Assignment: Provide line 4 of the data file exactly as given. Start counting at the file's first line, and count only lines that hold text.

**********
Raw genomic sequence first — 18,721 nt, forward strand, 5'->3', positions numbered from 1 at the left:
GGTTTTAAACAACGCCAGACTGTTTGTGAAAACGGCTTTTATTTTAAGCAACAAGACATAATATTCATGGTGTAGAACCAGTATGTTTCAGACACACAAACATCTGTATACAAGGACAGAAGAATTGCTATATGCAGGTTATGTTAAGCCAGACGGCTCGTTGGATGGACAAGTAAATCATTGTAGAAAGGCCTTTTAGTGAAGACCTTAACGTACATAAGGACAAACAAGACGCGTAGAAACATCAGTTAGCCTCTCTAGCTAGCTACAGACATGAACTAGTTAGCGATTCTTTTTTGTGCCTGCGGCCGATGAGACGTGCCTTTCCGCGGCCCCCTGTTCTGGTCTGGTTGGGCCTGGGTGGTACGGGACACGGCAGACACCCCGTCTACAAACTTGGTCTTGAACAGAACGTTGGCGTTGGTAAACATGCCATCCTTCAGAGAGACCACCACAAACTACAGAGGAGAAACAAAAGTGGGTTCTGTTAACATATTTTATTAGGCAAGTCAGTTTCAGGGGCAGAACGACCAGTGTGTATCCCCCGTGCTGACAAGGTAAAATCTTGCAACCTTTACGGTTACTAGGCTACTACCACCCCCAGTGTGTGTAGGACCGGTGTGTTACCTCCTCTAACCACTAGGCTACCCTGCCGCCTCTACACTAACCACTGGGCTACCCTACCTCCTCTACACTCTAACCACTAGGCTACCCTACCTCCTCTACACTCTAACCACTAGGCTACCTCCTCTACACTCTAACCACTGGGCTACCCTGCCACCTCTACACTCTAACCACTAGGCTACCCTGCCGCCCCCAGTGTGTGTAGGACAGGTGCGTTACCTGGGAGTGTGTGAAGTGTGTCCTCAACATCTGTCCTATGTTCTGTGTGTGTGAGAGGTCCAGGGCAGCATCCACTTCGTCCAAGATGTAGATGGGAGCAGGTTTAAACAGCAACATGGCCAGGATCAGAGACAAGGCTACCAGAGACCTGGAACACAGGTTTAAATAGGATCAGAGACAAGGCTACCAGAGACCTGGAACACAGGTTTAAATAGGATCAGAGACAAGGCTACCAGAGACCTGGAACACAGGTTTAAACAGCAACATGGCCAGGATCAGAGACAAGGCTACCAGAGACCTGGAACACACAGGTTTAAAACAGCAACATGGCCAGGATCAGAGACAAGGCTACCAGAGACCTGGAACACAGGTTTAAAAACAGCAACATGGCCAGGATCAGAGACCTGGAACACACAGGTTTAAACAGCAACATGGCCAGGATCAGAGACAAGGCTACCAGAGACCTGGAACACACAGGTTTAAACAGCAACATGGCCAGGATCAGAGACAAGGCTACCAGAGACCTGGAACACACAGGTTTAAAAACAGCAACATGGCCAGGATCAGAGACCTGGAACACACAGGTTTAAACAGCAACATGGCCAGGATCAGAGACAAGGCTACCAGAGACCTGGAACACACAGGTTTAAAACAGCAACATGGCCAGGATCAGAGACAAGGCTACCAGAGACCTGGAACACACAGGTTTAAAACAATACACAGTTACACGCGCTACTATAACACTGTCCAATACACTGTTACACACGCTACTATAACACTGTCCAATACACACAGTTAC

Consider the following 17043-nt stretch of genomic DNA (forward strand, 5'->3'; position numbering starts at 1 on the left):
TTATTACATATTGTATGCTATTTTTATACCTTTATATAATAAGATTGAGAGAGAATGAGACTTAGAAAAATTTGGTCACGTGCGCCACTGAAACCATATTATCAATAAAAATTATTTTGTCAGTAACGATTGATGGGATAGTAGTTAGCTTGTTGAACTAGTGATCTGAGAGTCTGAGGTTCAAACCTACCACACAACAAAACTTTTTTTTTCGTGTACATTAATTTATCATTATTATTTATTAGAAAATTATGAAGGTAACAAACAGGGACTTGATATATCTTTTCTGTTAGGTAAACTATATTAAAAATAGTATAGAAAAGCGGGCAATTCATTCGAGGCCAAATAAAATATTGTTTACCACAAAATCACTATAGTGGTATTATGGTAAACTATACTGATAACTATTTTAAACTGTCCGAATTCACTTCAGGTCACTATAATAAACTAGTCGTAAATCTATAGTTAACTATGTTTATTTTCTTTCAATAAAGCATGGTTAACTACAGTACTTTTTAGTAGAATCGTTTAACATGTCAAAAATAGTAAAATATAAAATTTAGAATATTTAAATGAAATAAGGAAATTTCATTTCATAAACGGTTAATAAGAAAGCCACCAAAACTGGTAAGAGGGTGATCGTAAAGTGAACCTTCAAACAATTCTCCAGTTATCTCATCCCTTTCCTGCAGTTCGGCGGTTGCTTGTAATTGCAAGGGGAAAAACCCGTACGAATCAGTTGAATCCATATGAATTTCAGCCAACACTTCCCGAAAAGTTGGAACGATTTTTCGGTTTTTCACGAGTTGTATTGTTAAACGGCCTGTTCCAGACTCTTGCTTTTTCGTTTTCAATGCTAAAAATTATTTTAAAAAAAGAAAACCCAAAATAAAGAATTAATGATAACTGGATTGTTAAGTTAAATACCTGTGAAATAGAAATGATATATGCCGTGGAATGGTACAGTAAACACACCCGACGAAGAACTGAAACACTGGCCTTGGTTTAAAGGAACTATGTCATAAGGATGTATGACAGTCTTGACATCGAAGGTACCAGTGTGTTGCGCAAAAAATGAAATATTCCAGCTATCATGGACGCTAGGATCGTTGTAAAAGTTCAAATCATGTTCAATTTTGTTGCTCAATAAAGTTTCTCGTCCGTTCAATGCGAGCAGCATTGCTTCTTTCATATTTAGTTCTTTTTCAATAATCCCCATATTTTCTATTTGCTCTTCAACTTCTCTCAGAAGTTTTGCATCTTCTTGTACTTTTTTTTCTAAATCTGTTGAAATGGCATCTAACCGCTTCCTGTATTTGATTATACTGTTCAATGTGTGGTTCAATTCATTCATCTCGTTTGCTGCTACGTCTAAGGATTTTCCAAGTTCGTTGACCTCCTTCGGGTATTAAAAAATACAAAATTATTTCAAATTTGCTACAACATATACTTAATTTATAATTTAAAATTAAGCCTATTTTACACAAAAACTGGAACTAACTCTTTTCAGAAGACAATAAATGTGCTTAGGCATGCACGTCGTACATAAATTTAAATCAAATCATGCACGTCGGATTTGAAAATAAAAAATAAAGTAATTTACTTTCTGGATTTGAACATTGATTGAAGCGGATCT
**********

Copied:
TTATTACATATTGTATGCTATTTTTATACCTTTATATAATAAGATTGAGAGAGAATGAGACTTAGAAAAATTTGGTCACGTGCGCCACTGAAACCATATTATCAATAAAAATTATTTTGTCAGTAACGATTGATGGGATAGTAGTTAGCTTGTTGAACTAGTGATCTGAGAGTCTGAGGTTCAAACCTACCACACAACAAAACTTTTTTTTTCGTGTACATTAATTTATCATTATTATTTATTAGAAAATTATGAAGGTAACAAACAGGGACTTGATATATCTTTTCTGTTAGGTAAACTATATTAAAAATAGTATAGAAAAGCGGGCAATTCATTCGAGGCCAAATAAAATATTGTTTACCACAAAATCACTATAGTGGTATTATGGTAAACTATACTGATAACTATTTTAAACTGTCCGAATTCACTTCAGGTCACTATAATAAACTAGTCGTAAATCTATAGTTAACTATGTTTATTTTCTTTCAATAAAGCATGGTTAACTACAGTACTTTTTAGTAGAATCGTTTAACATGTCAAAAATAGTAAAATATAAAATTTAGAATATTTAAATGAAATAAGGAAATTTCATTTCATAAACGGTTAATAAGAAAGCCACCAAAACTGGTAAGAGGGTGATCGTAAAGTGAACCTTCAAACAATTCTCCAGTTATCTCATCCCTTTCCTGCAGTTCGGCGGTTGCTTGTAATTGCAAGGGGAAAAACCCGTACGAATCAGTTGAATCCATATGAATTTCAGCCAACACTTCCCGAAAAGTTGGAACGATTTTTCGGTTTTTCACGAGTTGTATTGTTAAACGGCCTGTTCCAGACTCTTGCTTTTTCGTTTTCAATGCTAAAAATTATTTTAAAAAAAGAAAACCCAAAATAAAGAATTAATGATAACTGGATTGTTAAGTTAAATACCTGTGAAATAGAAATGATATATGCCGTGGAATGGTACAGTAAACACACCCGACGAAGAACTGAAACACTGGCCTTGGTTTAAAGGAACTATGTCATAAGGATGTATGACAGTCTTGACATCGAAGGTACCAGTGTGTTGCGCAAAAAATGAAATATTCCAGCTATCATGGACGCTAGGATCGTTGTAAAAGTTCAAATCATGTTCAATTTTGTTGCTCAATAAAGTTTCTCGTCCGTTCAATGCGAGCAGCATTGCTTCTTTCATATTTAGTTCTTTTTCAATAATCCCCATATTTTCTATTTGCTCTTCAACTTCTCTCAGAAGTTTTGCATCTTCTTGTACTTTTTTTTCTAAATCTGTTGAAATGGCATCTAACCGCTTCCTGTATTTGATTATACTGTTCAATGTGTGGTTCAATTCATTCATCTCGTTTGCTGCTACGTCTAAGGATTTTCCAAGTTCGTTGACCTCCTTCGGGTATTAAAAAATACAAAATTATTTCAAATTTGCTACAACATATACTTAATTTATAATTTAAAATTAAGCCTATTTTACACAAAAACTGGAACTAACTCTTTTCAGAAGACAATAAATGTGCTTAGGCATGCACGTCGTACATAAATTTAAATCAAATCATGCACGTCGGATTTGAAAATAAAAAATAAAGTAATTTACTTTCTGGATTTGAACATTGATTGAAGCGGATCT